24 April 2007
cheaters never win
Do you remember when your mom, dad, teacher, and coach use to tell you cheaters never win. In today's billion dollar world of sports and entertainment, it is sometimes difficult to feel that this is true. The examples of cheaters are everywhere in sports - be it the obvious, Ben Johnson, or the sublime, Kenny Rogers - cheaters win. It is as simple as that. Yes, some of them get caught, but I guess we will never know the extent to which others do not get caught.
I promise to you, my readers, further blogging on Barry Bonds, who I happen to love by the way, but for today, I would like to discuss Floyd Landis.
What exactly is cheating? Not playing by the rules, right? Well, when someone takes a penalty in hockey, that is not playing by the rules, but we don't call this cheating. When someone takes performance enhancing drugs, that is cheating. Right? Well, what about using new high tech equipment in golf, that's not cheating. You may have thought cheating was simple, but I don't think it is so simple. In today's sports, athletes pay thousands of dollars to sports psychologists, message therapists, nutrition experts, all in the hopes of winning. If an athlete takes all these steps to win, what can you say about an athlete who is not genetically as gifted as another, but has just as much determination and mental fortitude? What if this athlete uses substances to make up for the lack of physical talent?
The fact is, cheating is easy to notice. It has to do with ethics. Cheating, in my opinion, is behavior that is unethical. That is why Floyd Landis really frustrates me. I mean, come on buddy, you cheated, just admit it. You may remember Landis as the reigning Tour de France champion. Here he is, in full biking regalia
Look, the Tour de France is a cheater's haven. There is little doubt that much of the controversy stems from the French disdain from seeing another American take their coveted title. Landis was declared the winner of the 2006 Tour, but controversy ensued after his blood sample was found to have tested positive for elevated ratios of testosterone to epitestosterone. Both his sample and his backup sample failed the test. At this point, Landis chose to explain his failed tests by stating that his body simply produced elevated levels of testosterone. Seems plausible. Except for the fact that the New York Times then reported that synthetic testosterone was found in his body. Oops. That must be from wearing those tights so much. That's the explanation. No wait, drinking alcohol, dehydration, thyroid medication, and a conspiracy against him are the explanations.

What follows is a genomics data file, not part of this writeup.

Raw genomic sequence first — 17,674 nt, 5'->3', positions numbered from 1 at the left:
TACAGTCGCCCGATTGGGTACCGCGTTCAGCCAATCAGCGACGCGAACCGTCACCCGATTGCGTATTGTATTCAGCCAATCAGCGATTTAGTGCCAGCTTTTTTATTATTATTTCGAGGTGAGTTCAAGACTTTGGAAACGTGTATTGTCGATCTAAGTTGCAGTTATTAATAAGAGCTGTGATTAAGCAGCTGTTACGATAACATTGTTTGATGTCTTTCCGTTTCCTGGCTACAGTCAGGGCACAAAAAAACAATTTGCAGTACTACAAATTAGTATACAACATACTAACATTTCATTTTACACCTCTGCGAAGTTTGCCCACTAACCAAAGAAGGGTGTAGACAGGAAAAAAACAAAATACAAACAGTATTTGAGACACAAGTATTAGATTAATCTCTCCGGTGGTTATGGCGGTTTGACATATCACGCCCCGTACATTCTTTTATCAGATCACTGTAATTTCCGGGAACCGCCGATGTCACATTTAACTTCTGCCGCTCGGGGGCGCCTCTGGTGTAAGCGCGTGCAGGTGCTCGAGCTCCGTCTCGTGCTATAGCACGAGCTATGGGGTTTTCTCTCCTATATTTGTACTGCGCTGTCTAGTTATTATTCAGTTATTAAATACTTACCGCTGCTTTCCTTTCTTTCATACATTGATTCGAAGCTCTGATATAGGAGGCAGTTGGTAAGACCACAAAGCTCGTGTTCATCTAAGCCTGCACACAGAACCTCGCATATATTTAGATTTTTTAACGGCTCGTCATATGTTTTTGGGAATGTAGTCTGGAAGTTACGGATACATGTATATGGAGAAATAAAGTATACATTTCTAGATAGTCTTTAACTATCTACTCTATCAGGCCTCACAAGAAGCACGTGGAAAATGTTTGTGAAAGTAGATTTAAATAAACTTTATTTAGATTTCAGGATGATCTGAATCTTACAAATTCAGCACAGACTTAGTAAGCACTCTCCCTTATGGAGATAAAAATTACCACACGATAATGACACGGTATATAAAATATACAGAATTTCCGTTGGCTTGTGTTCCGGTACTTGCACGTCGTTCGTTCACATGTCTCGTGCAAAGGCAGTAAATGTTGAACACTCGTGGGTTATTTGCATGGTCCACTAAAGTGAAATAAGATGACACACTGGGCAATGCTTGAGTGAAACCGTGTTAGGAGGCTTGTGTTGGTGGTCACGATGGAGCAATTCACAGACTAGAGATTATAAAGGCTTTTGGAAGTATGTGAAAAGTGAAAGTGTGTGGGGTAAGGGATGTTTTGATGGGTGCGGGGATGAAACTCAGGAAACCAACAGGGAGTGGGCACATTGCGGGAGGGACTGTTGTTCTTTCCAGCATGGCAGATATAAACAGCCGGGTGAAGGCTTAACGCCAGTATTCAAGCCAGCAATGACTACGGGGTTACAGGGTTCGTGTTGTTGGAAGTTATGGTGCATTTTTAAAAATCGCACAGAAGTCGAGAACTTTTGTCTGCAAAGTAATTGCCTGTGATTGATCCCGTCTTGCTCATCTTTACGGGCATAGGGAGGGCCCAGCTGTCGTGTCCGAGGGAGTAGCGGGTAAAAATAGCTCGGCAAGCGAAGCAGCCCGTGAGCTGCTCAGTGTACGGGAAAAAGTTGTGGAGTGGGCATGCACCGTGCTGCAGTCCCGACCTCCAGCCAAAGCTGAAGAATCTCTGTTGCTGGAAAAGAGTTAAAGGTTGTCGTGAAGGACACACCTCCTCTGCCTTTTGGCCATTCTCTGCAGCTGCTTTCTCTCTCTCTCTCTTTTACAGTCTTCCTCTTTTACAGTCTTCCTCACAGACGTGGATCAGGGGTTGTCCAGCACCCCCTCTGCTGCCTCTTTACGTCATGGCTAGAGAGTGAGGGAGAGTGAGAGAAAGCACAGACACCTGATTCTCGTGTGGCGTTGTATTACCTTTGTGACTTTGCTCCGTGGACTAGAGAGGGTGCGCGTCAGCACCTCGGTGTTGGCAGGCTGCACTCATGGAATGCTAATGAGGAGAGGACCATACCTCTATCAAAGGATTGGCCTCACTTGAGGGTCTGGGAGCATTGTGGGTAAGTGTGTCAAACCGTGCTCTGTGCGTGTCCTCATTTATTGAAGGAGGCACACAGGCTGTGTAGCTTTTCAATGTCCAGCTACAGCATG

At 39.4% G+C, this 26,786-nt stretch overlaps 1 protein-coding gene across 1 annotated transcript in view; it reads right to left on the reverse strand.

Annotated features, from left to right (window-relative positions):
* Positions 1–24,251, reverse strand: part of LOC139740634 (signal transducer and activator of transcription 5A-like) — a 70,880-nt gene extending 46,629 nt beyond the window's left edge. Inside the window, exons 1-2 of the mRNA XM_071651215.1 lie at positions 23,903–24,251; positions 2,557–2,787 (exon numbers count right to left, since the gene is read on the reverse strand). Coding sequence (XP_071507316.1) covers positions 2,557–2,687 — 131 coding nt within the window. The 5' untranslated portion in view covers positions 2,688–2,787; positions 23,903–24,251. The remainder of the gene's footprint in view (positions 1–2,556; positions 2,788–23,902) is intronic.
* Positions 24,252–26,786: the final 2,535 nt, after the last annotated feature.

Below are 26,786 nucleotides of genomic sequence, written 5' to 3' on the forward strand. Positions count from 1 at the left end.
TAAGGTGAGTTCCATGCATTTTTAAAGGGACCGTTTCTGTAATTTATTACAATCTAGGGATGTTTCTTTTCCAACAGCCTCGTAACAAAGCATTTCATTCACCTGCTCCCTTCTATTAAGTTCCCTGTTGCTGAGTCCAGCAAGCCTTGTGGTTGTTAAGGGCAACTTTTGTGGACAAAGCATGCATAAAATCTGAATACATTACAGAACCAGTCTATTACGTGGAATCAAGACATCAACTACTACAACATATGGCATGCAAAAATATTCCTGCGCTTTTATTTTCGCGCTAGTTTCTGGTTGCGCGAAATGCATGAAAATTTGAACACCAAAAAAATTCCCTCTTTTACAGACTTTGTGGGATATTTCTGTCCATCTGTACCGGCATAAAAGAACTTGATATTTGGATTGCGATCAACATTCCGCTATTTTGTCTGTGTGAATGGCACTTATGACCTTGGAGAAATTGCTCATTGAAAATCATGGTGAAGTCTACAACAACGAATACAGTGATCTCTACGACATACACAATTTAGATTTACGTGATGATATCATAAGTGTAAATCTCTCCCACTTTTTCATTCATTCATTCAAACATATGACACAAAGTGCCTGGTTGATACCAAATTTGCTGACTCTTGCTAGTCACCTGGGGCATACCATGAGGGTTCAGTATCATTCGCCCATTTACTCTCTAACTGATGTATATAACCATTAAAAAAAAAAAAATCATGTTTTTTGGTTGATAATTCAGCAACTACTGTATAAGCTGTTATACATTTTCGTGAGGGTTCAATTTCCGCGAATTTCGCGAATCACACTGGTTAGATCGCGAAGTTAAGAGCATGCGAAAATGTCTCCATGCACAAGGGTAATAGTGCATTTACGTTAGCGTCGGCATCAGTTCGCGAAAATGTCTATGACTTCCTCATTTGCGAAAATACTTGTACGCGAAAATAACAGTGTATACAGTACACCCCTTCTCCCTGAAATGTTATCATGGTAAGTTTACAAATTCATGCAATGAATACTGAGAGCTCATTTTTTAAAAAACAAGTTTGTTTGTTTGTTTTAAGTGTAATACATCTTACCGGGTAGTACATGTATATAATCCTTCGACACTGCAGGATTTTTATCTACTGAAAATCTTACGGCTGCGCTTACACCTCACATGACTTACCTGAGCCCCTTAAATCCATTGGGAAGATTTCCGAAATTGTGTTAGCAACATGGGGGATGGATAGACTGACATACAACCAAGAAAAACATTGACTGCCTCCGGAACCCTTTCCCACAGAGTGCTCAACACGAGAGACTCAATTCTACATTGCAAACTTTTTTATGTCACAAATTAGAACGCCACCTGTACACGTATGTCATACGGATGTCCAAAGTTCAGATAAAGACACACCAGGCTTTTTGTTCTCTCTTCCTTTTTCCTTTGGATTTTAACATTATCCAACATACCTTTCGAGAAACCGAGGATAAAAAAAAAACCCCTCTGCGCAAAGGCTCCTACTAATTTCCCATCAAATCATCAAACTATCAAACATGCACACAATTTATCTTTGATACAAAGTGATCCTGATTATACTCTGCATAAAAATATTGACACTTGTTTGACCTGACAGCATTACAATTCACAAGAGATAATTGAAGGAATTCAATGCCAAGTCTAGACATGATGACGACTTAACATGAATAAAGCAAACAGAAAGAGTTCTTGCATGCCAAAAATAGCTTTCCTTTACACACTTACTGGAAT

Ethics have been lost in sports. At least at the highest levels. They have been clouded by money, fame, and the tremendous pressure that athletes place on themselves to win. Not only self-imposed, this pressure is created by a culture of must win attitudes. Look, the Tour de France is freaking difficult just to complete. I don't fault Landis for taking drugs to beat a bunch of other drugged up athletes. He still required the mental toughness to come back from a 7 minutes deficit. I wish he could show some of that same mental resolve now by simply admitting that he cheated.